Investigating child abuse: the Irish precedent

The Australian Government’s planned royal commission into church abuse of children already has a blueprint for action provided by the Republic of Ireland on the other side on the world.

The Irish Government’s report handed down in November 2009 conveniently offers an insight into the church’s concealment and denial of decades of sexual abuse and provides legal remedies that Australia could adopt.

The three-year inquiry into child abuse in the Catholic Archdiocese of Dublin uncovered a 30-year scandal of institutionalised sex abuse and systematic cover-up, replicating much of what has been happening across dioceses here.

Most significantly, the Dublin inquiry laid bare the connection between the church hierarchy and the garda (police) in suppressing complaints and sabotaging investigations.

It detailed “inappropriate” and “worrying” connections between the church and the police and found evidence that senior police regarded priests as being “outside their remit”.

This perfidious church-police nexus is also at the heart of the decades of cover-up in Australia when complainants were systematically warned off while the church was tipped off.

A Dublin priest banished to the US for sex offences stayed at the home of a police chief superintendent when he returned to Ireland. The officer was influential in halting the police investigation into the priest’s conduct, the report said.

The 2006-2009 Irish inquiry headed by Circuit Court judge, Ms Justice Yvonne Murphy, found that the church had an “obsessive concern with secrecy and the avoidance of scandal” and had “little or no concern for the welfare of the abused child”.

It investigated 172 named priests, one of whom admitted abusing over 100 children while another said he committed abuse every two weeks for more than 25 years.

The inquiry uncovered the concept of “mental reservation” which permitted priests and bishops to mislead complainants, their relatives and government officials without being guilty, in the church’s eyes, of lying.

“Nothing quite as perfectly illustrates the moral rot at the core of institutional Catholicism in Ireland as the concept of ‘mental reservation’,” remarked religious affairs commentator Patsy McGarry.

“Using concepts which are morally dubious, it has in reality lied, obfuscated, struck an occasional repentant pose, and gone on as before.”

A few “courageous” priests brought sex offences to the attention of their superiors but “the vast majority chose to turn a blind eye”, the report said. Just like in Australia.


Complainants had another hidden hand against them: canon law advisers to the Dublin archbishop. They interfered in the sex abuse process advising that the church had no responsibility to report cases to the state authorities.

They argued that the church’s own internal processes should investigate and judge complaints, a proposition that was formally ended by the Catholic church in Australia in the last decade.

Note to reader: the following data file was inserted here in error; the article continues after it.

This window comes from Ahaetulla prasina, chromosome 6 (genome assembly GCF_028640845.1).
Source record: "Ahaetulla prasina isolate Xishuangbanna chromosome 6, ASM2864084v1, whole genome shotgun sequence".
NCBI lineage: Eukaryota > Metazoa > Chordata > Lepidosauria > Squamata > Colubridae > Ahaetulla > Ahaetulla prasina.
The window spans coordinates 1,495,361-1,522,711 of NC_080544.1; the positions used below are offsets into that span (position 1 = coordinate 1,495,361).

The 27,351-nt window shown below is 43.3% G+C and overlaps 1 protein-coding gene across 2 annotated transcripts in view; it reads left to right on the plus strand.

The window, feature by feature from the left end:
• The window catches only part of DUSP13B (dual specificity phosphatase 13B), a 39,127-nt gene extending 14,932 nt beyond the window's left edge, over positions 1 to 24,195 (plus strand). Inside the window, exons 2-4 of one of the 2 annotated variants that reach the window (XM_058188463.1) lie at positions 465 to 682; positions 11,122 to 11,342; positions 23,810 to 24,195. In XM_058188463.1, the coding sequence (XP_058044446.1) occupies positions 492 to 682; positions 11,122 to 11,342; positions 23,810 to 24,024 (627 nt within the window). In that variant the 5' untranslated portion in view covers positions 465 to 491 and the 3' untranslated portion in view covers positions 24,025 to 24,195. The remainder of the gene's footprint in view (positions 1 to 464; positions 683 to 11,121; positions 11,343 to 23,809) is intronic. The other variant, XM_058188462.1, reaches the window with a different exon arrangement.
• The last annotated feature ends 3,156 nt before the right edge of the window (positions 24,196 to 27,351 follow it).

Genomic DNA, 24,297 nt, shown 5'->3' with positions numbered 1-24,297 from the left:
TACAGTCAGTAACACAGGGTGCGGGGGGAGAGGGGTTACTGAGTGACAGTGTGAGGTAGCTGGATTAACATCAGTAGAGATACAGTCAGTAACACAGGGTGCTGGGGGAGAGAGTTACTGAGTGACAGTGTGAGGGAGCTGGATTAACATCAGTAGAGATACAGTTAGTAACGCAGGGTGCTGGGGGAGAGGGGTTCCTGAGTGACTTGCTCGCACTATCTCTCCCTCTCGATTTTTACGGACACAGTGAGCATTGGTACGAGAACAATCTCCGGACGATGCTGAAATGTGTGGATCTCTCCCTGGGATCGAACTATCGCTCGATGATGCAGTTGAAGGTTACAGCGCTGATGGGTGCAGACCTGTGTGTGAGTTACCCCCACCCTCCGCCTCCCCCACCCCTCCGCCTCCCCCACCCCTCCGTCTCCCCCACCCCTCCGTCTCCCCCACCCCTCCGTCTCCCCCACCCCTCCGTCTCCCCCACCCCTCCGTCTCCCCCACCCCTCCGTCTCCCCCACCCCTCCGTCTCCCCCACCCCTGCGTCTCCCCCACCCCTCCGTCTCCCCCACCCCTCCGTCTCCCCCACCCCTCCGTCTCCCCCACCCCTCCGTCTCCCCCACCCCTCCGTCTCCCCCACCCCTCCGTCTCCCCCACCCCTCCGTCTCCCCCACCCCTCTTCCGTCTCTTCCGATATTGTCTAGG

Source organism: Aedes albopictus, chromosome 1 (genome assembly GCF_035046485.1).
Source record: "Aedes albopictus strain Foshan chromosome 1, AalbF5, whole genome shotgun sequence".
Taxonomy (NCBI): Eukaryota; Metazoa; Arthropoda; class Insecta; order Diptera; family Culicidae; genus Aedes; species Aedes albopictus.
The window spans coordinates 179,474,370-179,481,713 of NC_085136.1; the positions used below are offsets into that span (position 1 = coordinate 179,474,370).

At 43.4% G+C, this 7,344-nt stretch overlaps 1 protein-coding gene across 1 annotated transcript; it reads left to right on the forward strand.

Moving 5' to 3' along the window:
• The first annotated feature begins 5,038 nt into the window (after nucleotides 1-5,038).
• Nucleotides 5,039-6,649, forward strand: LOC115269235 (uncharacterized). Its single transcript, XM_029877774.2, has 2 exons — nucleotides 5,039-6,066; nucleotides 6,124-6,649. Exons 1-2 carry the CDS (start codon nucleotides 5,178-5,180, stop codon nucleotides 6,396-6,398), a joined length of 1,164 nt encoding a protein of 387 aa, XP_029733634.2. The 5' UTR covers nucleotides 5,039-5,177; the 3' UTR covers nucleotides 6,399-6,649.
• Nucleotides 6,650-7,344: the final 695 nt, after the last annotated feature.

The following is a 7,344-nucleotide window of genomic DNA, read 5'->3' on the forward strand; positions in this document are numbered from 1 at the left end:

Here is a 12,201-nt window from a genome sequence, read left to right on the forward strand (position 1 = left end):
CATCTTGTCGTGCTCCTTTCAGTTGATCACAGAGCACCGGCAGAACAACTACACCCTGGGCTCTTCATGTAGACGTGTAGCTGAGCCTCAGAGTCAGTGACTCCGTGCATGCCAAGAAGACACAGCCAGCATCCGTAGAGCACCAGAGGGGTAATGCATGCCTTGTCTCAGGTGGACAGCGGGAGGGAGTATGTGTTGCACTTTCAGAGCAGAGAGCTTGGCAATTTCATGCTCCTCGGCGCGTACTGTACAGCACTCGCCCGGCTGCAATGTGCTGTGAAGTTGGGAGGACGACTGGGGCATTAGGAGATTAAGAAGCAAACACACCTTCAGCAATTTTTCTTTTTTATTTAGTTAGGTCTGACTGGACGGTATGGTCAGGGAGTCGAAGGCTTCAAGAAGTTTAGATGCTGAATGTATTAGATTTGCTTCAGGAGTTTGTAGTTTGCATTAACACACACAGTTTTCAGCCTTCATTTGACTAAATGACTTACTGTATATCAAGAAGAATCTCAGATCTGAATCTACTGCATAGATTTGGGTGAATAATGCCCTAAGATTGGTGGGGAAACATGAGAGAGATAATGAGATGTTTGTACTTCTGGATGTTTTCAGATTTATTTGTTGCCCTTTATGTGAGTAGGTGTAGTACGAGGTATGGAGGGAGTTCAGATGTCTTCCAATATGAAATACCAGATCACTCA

In a strong-worded editorial, The Irish Times declared: “Canon law, which favours abusers over the abused, has contributed in a malign way” and added: “In future, there can be no ambiguity concerning criminals acts and church cover-ups that pervert the course of justice. These offences are equally unacceptable.”

The then Justice Minister Dermot Ahern, a Marist Brothers-educated solicitor, welcomed the report saying: “This is a republic – the people are sovereign – and no institution, no agency, no church can be immune from that fact.

“The era where evil people could do so under the cover of the cloth, facilitated and shielded from the consequences by their authorities, while the lives of children were ruined with such cruelty, is over for good.

“The bottom line is this: a collar will not protect a criminal.”

The proposed Australian royal commission is on a collision course with Cardinal George Pell, the Archbishop of Sydney and the Vatican’s point man in Australia for Catholic orthodoxy.

The major test will come when the royal commission demands documents from the church and records from the Vatican and the Papal Nuncio. Australian ambassador to the Vatican, John McCarthy, is a rabid Catholic and the closest friend of Foreign Minister Bob Carr.

The primacy of secular law over canon law will be central to the royal commission and there should be criminal penalties against those who offend.

For the moment, intense lobbying has begun to water down the royal commission’s remit, curtail its terms of reference and tie it up with restrictions, tight budgeting and inadequate staffing.

People will remember how James Wood’s royal commission into NSW police corruption was brought to a screeching halt when it began investigating pedophile allegations. Prepare for a deja vu moment.


Finally, an apology to all my email contacts who received a invitation from me to join a site called Linked In. I inadvertently pressed a wrong button on my laptop. I am a member of Linked In and I rarely, if ever, use it. My advice is to dump the invitation and all future unsolicited emails from Linked In. Sorry. 

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